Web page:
Rationale and major features
Generally, the Doha development round agenda sought to move the World trade organization into a new dispensation. The World Trade Organization was thus expected to improve the conditions for international trade. It would also facilitate the pursuit of economic development through better and enhanced rules. Moreover, poverty eradication and employment matters were expected to have a major boost. Other benefits included promoting sustainable development and improving international governance. These were the ambitious backdrop of the whole idea in the agenda. The EU unanimously came together to make sure that the agenda succeeded. The Ministerial Declaration during the launch of DDA looked at the long term agenda and emphasized on the development that had been pushed by the EU. It mandated negotiations on services, intellectual property, agriculture, investment, industrial products, competition, and accountability in procurements by government as well as facilitating trade. Other issues included the rules of WTO like subsidies, anti-dumping and the regional agreements on trade. Environment and trade also formed an important feature in the DDA.
The dimensions of development runs all through the mandate like differential and special treatment. This kind of treatment resembles special provisions like those in agreements which offer developing countries with special rights. For instance, longer time durations of commitments and implementation or the measures taken to increase opportunities of trade or in matters of technical assistance. Lowering tariffs or even removing tariffs on particular products is one of the many anticipated changes. The graph below shows the anticipated impact of the DDA.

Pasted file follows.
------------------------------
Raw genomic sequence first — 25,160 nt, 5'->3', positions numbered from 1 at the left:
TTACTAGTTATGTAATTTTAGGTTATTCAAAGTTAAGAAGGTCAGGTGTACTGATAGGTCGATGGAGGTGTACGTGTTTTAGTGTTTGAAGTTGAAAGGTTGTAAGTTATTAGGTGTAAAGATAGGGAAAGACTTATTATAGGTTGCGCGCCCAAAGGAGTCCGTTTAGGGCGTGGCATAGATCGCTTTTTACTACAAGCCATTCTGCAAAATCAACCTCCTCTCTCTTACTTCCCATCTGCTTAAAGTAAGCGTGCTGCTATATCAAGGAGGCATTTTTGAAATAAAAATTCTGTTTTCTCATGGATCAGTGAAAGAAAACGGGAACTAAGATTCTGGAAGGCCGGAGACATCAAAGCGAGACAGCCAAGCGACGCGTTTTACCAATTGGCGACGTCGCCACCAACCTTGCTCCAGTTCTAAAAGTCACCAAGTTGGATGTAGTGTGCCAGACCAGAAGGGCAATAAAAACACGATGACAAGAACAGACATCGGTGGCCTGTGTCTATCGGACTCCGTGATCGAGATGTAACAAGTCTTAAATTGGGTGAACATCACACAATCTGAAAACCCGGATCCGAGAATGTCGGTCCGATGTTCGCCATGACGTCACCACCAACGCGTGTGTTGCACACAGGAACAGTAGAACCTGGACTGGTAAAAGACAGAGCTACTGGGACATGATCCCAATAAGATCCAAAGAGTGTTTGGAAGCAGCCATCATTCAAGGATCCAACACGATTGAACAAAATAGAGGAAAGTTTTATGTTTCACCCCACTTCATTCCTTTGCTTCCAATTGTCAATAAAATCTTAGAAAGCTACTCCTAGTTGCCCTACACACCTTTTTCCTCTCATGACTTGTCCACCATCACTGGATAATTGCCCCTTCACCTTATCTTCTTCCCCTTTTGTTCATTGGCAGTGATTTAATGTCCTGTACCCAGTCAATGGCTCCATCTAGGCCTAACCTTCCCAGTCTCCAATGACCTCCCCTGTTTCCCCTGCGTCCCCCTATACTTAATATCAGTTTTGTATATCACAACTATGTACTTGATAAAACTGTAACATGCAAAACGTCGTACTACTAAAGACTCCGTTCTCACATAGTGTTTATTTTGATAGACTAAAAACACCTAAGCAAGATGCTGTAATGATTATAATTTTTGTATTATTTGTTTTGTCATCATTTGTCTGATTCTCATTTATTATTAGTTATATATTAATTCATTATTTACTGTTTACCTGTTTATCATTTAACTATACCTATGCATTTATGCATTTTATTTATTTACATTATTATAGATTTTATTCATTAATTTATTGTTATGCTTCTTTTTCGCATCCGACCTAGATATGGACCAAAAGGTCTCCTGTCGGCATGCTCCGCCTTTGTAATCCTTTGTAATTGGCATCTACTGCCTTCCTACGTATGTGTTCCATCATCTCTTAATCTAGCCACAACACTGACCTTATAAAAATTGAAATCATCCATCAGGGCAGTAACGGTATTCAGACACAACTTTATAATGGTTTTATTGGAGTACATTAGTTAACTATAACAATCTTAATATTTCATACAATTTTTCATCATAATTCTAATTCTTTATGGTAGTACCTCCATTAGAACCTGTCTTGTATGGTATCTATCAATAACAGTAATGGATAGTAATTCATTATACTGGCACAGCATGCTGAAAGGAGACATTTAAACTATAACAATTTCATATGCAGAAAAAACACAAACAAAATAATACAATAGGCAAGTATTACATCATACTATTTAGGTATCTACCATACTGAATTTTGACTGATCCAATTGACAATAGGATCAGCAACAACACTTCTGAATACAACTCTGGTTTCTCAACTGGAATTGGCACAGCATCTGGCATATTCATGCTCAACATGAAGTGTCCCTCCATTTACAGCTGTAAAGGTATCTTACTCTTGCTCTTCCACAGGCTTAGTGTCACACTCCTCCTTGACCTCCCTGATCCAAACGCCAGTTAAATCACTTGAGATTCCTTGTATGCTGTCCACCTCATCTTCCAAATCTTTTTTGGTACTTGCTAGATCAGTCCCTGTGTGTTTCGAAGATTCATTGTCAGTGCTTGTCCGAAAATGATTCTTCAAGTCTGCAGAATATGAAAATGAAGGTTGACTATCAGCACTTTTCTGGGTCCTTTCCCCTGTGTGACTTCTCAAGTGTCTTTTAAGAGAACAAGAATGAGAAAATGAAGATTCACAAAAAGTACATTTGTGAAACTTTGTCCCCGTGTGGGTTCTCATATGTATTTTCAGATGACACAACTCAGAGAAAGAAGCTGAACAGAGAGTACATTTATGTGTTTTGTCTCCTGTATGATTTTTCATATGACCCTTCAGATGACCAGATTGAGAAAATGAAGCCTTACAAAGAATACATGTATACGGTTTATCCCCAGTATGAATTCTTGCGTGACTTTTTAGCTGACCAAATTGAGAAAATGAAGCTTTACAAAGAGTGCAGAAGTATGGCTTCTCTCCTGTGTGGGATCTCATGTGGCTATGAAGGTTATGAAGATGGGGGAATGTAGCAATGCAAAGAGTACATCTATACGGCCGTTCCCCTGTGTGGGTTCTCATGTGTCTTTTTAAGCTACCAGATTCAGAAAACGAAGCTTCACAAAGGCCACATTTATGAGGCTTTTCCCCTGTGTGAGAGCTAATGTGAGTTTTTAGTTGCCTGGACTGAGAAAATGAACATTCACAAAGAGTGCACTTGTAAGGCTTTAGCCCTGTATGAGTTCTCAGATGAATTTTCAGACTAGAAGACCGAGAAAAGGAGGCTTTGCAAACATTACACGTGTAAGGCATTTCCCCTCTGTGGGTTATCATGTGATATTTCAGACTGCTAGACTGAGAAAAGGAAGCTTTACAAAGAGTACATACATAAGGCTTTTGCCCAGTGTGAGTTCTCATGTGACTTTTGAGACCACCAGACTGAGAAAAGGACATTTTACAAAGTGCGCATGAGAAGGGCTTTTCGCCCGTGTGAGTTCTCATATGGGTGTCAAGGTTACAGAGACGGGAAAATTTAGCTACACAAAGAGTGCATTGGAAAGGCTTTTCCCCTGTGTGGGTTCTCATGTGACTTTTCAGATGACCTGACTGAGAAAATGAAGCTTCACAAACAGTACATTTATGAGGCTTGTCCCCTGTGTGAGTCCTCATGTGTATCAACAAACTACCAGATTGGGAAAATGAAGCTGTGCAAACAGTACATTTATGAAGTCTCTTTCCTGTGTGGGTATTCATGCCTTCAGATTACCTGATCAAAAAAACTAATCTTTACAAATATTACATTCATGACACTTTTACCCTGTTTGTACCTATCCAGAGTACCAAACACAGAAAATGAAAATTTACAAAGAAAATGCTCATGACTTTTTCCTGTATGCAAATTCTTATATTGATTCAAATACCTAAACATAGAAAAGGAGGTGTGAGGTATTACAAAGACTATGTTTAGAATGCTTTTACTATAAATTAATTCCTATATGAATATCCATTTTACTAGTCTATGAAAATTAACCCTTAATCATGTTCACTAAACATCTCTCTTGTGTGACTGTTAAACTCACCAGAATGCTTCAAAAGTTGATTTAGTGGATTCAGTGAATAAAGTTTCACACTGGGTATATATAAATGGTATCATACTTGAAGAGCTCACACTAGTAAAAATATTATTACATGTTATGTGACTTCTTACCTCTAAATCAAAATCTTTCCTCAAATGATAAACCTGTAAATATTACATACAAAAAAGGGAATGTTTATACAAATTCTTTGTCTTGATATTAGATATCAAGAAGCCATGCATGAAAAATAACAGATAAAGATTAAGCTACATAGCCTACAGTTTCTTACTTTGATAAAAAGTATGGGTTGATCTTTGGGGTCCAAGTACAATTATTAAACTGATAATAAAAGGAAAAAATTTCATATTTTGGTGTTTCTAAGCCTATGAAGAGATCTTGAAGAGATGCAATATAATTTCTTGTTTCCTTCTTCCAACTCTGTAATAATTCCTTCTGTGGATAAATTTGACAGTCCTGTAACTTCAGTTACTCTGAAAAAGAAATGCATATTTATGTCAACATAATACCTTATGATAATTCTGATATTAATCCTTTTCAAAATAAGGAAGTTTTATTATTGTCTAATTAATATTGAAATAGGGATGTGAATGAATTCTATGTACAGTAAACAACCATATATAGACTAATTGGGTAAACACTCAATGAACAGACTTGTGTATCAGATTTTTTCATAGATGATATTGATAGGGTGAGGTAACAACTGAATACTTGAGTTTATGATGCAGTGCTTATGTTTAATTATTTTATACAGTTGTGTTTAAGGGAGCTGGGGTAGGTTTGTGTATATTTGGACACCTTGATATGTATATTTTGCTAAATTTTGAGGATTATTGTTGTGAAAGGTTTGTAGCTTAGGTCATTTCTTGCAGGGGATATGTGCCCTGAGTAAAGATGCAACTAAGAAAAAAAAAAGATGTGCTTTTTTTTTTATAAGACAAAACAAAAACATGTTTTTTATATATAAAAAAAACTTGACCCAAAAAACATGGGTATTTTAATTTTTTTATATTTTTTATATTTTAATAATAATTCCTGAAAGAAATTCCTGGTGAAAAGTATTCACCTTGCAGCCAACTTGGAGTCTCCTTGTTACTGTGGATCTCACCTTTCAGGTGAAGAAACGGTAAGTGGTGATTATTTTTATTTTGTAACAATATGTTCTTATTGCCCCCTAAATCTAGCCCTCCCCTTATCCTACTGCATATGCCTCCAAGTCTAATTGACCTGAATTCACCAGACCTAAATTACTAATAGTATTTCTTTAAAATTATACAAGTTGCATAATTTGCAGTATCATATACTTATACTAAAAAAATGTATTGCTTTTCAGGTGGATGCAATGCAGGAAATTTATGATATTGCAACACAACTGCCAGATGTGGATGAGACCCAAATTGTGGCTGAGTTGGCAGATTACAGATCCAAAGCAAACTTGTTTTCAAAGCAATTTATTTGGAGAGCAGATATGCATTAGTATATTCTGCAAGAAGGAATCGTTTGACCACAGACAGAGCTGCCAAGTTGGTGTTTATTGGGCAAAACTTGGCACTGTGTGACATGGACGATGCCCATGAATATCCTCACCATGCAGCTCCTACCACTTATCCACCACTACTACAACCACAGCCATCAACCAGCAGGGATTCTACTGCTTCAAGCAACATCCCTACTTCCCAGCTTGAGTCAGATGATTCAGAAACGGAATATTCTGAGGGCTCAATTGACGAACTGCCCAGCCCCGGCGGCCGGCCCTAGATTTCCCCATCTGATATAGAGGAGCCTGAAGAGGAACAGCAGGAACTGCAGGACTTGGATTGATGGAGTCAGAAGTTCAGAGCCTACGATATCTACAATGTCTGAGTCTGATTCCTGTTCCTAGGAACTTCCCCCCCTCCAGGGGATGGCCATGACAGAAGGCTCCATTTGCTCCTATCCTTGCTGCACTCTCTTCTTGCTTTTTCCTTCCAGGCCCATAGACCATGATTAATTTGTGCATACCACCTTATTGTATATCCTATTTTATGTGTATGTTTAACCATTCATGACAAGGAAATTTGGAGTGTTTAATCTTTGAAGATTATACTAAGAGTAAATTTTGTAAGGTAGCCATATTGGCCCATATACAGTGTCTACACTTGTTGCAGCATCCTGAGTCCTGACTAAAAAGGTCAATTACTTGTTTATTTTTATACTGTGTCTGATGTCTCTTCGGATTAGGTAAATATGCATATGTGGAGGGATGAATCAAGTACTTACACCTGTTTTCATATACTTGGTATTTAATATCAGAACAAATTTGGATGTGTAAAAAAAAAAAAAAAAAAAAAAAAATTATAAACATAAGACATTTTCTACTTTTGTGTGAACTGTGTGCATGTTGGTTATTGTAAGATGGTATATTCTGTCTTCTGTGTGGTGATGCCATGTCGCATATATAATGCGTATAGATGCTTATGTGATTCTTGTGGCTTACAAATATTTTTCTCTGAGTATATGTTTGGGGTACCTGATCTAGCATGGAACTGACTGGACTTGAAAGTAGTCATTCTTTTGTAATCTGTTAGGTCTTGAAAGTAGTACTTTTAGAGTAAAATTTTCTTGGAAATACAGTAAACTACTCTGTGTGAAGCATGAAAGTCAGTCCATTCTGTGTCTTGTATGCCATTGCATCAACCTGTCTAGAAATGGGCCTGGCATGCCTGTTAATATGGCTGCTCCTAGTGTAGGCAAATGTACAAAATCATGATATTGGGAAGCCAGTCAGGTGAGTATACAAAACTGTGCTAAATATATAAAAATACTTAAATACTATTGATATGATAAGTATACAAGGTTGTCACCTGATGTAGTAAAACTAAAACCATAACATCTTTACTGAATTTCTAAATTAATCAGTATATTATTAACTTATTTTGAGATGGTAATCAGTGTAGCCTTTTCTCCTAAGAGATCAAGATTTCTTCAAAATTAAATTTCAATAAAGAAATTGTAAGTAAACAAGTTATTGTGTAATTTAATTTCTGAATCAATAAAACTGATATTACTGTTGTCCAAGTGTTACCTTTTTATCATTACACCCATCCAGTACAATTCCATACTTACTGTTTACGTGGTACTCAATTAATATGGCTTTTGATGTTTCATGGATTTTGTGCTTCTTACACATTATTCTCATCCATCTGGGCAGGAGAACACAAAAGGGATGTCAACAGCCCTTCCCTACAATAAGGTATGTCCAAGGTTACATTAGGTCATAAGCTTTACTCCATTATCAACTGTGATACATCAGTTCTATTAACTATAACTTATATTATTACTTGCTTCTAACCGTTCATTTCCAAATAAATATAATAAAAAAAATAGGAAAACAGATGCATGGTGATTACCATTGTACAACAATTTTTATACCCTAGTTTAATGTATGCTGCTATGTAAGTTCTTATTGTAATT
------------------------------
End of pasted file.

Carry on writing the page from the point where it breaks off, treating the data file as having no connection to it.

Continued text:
The adoption of the Doha development round came along with certain objectives. One of them was promoting agricultural market access. At present times, the United States of America has seen lower tariffs on agricultural products than the EU and other advanced developing economies in the world. Doha Development Round anticipated a 90% reduction in the farm tariffs considered highest. However, a 66% reduction was to be allowed for the developing nations. This is just one of the many objectives in the Doha Development Round. The United States of America accused the European Union of using sensitive goods to counteract the level of the new access to markets that it was providing. These accusations came up since the European Union sustained higher levels of protection of 8% on its agricultural products. The EU still says that developing nations can have a market access for their agricultural products. The EU provided a tariff and quota free market access to 50 less developed countries.